CANBERRA, May 18 - But briefing documents for the meeting show the Commonwealth and states won't sign a new agreement on school reforms for at least another year.
The Turnbull government has outlined a plan to put $18.6 billion more into education over the next decade while moving all schools to consistent, needs-based funding.
State and territory ministers will get the chance to quiz federal Education Minister Simon Birmingham on Thursday.
It's likely to be a heated meeting, with those states who signed six-year agreements with the previous Labor government unhappy at missing out on the extra money attached.
Labor education spokeswoman Tanya Plibersek says the Commonwealth doesn't have the right to "unilaterally junk" those deals.
Legislation for the new plan requires states to sign up to a national education reform agreement to get the federal money.
The briefing to ministers for Thursday's meeting proposes they "provide advice to COAG on funding and reform principles to guide collaborative work that will drive improved student outcomes and position First Ministers to enter into a new national agreement on schooling by June 2018".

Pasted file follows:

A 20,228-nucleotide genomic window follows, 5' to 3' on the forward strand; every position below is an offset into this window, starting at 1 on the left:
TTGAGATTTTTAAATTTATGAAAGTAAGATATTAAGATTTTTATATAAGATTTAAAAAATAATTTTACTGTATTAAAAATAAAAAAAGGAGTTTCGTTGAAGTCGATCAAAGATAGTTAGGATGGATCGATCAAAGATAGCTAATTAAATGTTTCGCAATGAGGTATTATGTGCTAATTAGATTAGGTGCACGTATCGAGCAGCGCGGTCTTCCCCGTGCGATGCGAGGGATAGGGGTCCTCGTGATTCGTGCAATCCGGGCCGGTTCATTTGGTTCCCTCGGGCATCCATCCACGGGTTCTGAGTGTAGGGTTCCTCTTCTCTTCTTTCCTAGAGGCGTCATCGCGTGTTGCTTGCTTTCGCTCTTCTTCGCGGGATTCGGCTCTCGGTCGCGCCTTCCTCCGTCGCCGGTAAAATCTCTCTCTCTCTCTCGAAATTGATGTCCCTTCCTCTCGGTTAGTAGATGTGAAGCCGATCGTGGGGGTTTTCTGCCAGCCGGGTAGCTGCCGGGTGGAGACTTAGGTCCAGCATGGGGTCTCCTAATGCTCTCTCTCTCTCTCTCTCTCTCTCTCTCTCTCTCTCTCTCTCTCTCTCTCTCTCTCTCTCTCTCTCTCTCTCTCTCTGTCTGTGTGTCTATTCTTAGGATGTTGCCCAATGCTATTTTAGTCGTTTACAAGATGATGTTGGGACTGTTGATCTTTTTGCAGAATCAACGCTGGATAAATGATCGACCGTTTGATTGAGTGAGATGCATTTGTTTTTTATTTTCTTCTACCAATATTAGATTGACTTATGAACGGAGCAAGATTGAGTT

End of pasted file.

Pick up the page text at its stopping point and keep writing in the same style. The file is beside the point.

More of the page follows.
It says the new agreement will incorporate recommendations from the new review by businessman David Gonski - who led the original school funding review in 2011 - on the best ways to spend money to improve student achievements.
Gonski isn't due to report until the end of 2017.
Premiers and the prime minister resolved at their COAG meeting in December to have "a specific focus on education reform and funding in 2017, with schools funding arrangements agreed in early 2017".
The new approach taken by the federal government, to change commonwealth funding arrangements only, likely means it doesn't need agreement from the premiers on funding.
But it will need a national agreement to achieve reforms it wants, such as teacher quality checks and earlier testing of students.
Plibersek said not having a new national agreement until mid-2018 left things a "complete shambles".
Meanwhile, Senator Birmingham is calling on the union to drop its I Give A Gonski "scare campaign" given Gonski has backed the government's approach.
It appears more than 2000 people have withdrawn support from a petition on the I Give A Gonski website over the past fortnight - although there were still nearly 175,000 signatories late on Wednesday.
"Hardworking teachers are more interested in results than in playing politics and, increasingly, they are turning their backs on tired old union scare campaigns," Senator Birmingham said.
"I'm committed to ending the school funding wars and the unnecessary partisan politics that some want to infect our schools with."